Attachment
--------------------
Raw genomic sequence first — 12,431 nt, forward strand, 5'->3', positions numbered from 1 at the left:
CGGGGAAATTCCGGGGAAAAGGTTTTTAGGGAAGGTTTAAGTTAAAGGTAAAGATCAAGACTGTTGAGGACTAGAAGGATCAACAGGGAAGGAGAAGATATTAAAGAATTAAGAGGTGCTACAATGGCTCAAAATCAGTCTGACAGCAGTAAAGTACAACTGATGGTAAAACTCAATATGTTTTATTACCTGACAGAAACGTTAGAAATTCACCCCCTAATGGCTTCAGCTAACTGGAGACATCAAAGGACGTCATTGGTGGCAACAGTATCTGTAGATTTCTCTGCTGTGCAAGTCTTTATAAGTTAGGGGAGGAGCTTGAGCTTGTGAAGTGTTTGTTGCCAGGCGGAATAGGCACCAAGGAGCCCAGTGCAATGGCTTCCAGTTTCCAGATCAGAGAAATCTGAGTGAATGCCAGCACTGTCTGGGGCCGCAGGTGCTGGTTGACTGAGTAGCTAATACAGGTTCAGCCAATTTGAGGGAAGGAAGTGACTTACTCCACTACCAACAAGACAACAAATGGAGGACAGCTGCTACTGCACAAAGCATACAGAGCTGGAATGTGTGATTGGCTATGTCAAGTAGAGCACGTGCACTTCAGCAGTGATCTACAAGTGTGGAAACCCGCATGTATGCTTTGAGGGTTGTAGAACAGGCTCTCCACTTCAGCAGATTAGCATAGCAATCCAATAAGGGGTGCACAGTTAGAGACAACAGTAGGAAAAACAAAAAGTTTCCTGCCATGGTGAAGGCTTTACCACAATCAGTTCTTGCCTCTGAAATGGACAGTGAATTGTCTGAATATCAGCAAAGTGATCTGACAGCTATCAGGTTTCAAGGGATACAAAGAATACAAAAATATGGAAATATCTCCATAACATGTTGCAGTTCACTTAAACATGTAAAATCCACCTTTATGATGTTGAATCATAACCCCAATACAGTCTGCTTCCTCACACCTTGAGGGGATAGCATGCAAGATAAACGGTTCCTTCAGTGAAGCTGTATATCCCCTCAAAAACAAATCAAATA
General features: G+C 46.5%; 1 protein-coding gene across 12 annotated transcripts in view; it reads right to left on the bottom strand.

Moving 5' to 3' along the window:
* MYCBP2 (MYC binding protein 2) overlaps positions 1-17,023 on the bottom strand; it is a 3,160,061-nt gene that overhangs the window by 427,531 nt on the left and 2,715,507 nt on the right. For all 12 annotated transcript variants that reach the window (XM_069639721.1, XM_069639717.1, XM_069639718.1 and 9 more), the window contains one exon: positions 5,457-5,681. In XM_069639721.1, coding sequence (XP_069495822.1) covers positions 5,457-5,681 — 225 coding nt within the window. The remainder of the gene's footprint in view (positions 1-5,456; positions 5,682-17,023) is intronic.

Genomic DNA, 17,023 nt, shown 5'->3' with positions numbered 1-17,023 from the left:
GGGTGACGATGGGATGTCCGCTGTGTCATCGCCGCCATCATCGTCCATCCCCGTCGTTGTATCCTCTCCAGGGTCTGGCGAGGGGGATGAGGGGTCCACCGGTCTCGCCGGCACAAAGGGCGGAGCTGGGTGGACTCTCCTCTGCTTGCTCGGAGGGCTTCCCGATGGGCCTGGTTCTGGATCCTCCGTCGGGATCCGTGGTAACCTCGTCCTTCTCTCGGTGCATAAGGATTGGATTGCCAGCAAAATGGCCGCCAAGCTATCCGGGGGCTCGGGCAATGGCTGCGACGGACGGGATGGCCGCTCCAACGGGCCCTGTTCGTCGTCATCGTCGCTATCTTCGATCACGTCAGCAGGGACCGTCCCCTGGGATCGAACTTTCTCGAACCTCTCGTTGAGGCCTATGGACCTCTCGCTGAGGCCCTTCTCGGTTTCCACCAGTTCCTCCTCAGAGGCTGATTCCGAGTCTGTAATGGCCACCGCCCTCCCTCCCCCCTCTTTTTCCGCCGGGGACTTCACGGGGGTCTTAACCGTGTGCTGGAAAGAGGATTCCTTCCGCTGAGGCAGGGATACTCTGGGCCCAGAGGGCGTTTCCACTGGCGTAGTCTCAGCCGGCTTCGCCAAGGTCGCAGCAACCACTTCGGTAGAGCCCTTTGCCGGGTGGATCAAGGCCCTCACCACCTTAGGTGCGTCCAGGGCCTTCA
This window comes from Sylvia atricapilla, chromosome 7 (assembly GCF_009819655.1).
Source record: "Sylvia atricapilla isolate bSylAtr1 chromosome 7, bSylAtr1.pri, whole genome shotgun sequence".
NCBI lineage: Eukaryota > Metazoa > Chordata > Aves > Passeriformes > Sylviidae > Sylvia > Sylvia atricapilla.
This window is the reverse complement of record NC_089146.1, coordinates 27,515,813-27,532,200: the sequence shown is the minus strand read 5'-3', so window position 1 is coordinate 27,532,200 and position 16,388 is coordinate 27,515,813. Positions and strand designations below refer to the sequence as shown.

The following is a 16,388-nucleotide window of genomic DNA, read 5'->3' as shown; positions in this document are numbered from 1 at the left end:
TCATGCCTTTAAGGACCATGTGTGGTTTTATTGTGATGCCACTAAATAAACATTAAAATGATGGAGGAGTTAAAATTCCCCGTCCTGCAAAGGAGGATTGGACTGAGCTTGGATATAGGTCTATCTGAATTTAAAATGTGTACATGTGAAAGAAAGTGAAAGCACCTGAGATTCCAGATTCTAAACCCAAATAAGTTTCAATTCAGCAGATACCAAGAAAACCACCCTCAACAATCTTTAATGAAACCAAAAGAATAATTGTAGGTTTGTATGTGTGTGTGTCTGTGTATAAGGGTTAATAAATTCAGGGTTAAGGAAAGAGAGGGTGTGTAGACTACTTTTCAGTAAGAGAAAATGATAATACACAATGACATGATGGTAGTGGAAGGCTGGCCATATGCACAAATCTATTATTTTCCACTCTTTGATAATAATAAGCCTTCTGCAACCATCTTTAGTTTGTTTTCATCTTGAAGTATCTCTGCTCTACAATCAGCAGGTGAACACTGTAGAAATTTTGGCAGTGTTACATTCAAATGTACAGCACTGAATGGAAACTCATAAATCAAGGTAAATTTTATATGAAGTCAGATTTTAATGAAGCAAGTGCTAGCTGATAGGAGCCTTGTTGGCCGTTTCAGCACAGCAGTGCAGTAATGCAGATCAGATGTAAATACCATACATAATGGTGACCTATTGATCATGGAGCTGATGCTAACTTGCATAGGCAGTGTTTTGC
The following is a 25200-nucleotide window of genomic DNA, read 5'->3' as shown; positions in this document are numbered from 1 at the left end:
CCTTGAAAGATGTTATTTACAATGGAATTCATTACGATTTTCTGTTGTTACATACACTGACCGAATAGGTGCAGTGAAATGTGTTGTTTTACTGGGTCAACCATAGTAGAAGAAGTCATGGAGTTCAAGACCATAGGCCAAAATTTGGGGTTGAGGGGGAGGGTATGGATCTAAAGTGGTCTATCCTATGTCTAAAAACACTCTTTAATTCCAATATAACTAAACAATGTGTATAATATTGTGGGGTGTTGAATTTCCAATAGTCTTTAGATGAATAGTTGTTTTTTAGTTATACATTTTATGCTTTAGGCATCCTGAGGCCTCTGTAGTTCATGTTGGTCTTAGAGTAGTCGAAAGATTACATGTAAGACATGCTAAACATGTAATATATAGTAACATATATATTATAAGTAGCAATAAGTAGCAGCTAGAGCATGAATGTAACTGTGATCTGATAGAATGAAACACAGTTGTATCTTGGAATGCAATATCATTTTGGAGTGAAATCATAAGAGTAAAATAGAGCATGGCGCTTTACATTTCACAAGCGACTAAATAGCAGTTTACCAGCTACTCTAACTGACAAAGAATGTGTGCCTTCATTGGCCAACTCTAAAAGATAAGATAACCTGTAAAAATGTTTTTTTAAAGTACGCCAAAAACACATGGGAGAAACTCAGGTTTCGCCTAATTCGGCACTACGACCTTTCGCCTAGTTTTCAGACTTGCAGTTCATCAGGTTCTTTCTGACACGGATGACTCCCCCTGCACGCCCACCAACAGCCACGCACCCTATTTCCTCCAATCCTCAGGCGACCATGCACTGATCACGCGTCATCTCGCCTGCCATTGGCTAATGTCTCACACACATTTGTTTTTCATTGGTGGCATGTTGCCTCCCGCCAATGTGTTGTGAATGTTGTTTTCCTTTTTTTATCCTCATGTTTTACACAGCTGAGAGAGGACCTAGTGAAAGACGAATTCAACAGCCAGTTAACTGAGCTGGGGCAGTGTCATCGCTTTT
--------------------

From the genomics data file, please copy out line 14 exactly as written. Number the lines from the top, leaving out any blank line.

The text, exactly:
The following is a 25200-nucleotide window of genomic DNA, read 5'->3' as shown; positions in this document are numbered from 1 at the left end: